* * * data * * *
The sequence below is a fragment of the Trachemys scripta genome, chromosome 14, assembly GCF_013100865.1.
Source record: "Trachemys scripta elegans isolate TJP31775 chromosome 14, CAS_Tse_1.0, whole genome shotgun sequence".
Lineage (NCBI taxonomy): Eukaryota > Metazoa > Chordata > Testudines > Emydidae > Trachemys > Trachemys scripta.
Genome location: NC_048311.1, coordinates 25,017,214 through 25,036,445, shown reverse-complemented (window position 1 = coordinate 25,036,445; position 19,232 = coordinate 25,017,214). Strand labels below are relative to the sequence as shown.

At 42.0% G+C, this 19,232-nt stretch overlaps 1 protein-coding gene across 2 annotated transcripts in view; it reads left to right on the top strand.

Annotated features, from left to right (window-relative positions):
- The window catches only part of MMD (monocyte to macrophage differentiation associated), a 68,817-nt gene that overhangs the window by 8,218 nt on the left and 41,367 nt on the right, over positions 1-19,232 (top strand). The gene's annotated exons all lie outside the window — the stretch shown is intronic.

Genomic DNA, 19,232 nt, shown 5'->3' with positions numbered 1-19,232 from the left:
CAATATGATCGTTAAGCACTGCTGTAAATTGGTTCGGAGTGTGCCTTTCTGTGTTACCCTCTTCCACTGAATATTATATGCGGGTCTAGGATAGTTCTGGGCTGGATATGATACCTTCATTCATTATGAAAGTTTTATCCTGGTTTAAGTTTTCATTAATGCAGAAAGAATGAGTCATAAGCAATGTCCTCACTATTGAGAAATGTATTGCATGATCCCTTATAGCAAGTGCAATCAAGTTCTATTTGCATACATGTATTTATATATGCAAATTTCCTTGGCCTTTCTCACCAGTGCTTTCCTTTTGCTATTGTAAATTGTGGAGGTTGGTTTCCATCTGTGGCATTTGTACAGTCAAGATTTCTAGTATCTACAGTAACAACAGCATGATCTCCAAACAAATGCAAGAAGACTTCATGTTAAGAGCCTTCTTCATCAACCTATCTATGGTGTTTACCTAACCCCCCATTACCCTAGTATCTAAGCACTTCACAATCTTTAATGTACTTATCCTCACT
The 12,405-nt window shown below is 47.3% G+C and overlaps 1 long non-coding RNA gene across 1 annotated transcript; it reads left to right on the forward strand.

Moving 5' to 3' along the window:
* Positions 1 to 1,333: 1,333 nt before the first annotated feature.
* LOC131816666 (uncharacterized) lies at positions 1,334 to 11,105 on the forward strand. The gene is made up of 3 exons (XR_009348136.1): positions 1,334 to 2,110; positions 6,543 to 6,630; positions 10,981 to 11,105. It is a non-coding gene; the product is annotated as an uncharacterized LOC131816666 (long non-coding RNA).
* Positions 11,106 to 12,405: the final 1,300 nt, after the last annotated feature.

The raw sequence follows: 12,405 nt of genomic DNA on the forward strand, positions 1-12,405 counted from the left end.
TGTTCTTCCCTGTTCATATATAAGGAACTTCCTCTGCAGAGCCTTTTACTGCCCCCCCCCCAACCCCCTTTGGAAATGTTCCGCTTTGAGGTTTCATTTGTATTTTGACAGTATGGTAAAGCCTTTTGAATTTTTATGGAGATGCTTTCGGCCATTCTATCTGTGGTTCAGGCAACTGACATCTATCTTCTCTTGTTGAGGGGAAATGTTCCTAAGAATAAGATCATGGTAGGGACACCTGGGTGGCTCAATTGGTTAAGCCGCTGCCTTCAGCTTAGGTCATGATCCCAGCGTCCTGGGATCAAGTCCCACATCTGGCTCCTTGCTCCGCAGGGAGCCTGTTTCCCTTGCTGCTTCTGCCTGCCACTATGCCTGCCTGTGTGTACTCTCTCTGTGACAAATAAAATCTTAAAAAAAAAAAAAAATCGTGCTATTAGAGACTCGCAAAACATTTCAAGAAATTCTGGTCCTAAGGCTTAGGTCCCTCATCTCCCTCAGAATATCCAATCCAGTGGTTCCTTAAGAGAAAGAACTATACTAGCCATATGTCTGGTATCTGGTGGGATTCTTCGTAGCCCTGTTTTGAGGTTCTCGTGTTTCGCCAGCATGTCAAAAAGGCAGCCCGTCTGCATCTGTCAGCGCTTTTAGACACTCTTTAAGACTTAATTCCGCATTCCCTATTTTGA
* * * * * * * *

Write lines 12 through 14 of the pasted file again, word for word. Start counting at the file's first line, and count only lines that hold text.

* Positions 1 to 1,333: 1,333 nt before the first annotated feature.
* LOC131816666 (uncharacterized) lies at positions 1,334 to 11,105 on the forward strand. The gene is made up of 3 exons (XR_009348136.1): positions 1,334 to 2,110; positions 6,543 to 6,630; positions 10,981 to 11,105. It is a non-coding gene; the product is annotated as an uncharacterized LOC131816666 (long non-coding RNA).
* Positions 11,106 to 12,405: the final 1,300 nt, after the last annotated feature.